Now Sarai, Abram's wife, had borne him no children. She had a female Egyptian servant whose name was Hagar. 2 And Sarai said to Abram, “Behold now, the Lord has prevented me from bearing children. Go in to my servant; it may be that I shall obtain children[a] by her.” And Abram listened to the voice of Sarai. 3 So, after Abram had lived ten years in the land of Canaan, Sarai, Abram's wife, took Hagar the Egyptian, her servant, and gave her to Abram her husband as a wife. 4 And he went in to Hagar, and she conceived. And when she saw that she had conceived, she looked with contempt on her mistress.[b] 5 And Sarai said to Abram, “May the wrong done to me be on you! I gave my servant to your embrace, and when she saw that she had conceived, she looked on me with contempt. May the Lord judge between you and me!” 6 But Abram said to Sarai, “Behold, your servant is in your power; do to her as you please.” Then Sarai dealt harshly with her, and she fled from her. 7 The angel of the Lord found her by a spring of water in the wilderness, the spring on the way to Shur. 8 And he said, “Hagar, servant of Sarai, where have you come from and where are you going?” She said, “I am fleeing from my mistress Sarai.” 9 The angel of the Lord said to her, “Return to your mistress and submit to her.” 10 The angel of the Lord also said to her, “I will surely multiply your offspring so that they cannot be numbered for multitude.” 11 And the angel of the Lord said to her, “Behold, you are pregnant and shall bear a son. You shall call his name Ishmael,[c] because the Lord has listened to your affliction. 12 He shall be a wild donkey of a man, his hand against everyone and everyone's hand against him, and he shall dwell over against all his kinsmen.” 13 So she called the name of the Lord who spoke to her, “You are a God of seeing,”[d] for she said, “Truly here I have seen him who looks after me.”[e] 14 Therefore the well was called Beer-lahai-roi;[f] it lies between Kadesh and Bered. 15 And Hagar bore Abram a son, and Abram called the name of his son, whom Hagar bore, Ishmael. 16 Abram was eighty-six years old when Hagar bore Ishmael to Abram.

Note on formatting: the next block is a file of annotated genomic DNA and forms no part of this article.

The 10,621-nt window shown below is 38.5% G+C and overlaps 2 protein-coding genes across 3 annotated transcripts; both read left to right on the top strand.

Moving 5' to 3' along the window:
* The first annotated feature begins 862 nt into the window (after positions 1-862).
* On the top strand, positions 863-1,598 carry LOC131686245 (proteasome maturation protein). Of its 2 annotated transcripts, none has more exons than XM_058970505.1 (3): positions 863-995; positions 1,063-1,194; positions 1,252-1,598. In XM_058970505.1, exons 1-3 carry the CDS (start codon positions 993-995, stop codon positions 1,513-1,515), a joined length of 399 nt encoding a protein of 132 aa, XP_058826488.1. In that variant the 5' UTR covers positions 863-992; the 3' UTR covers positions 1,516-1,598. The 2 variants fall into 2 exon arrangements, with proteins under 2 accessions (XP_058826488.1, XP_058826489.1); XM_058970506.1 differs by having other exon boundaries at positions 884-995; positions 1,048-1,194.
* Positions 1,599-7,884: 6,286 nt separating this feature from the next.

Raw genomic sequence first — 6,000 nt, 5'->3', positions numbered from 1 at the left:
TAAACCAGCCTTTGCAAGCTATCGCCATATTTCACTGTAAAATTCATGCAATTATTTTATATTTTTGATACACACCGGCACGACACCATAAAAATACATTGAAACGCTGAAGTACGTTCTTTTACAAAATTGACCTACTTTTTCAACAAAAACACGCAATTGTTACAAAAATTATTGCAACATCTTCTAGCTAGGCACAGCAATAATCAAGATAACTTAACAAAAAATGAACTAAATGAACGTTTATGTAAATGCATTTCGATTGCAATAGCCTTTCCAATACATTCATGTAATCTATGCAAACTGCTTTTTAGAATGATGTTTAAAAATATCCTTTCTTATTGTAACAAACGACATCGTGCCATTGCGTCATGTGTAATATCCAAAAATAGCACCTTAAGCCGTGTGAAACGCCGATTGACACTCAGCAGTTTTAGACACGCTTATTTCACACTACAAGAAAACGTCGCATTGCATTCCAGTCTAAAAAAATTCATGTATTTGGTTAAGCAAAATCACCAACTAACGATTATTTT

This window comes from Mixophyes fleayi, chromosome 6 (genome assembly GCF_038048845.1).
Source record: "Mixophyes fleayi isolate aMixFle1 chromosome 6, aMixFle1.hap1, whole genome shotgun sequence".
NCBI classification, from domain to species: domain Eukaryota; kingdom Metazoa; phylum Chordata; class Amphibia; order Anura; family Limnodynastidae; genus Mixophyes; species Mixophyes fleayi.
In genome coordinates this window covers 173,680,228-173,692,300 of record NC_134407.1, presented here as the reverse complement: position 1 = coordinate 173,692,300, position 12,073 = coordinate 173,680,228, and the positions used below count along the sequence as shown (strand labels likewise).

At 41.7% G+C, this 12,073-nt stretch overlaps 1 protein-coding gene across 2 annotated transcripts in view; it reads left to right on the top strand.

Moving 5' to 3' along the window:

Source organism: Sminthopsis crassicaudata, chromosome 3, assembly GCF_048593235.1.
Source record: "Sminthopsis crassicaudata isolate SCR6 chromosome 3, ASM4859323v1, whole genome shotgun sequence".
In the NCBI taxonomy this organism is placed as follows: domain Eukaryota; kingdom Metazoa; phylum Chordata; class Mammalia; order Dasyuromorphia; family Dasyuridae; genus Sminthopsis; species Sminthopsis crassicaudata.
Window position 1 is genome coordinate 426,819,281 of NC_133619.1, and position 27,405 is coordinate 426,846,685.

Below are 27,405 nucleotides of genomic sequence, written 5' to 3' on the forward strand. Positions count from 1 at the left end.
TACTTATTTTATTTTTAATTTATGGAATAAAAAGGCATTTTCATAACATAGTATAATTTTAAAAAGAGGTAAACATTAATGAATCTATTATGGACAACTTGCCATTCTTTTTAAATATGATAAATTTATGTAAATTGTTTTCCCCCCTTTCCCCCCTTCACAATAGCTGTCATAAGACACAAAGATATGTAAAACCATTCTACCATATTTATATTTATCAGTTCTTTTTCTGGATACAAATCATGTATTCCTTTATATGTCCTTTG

I find this story in Genesis very thought provoking, as there are times where I do not "feel" like God sees or hears me. We all go through dry spells in our relationship with the Lord, and feel like an island unto our self. However, this passage is a clear indication that God does see and hear us, no matter what we might feel or based on our emotion for that day.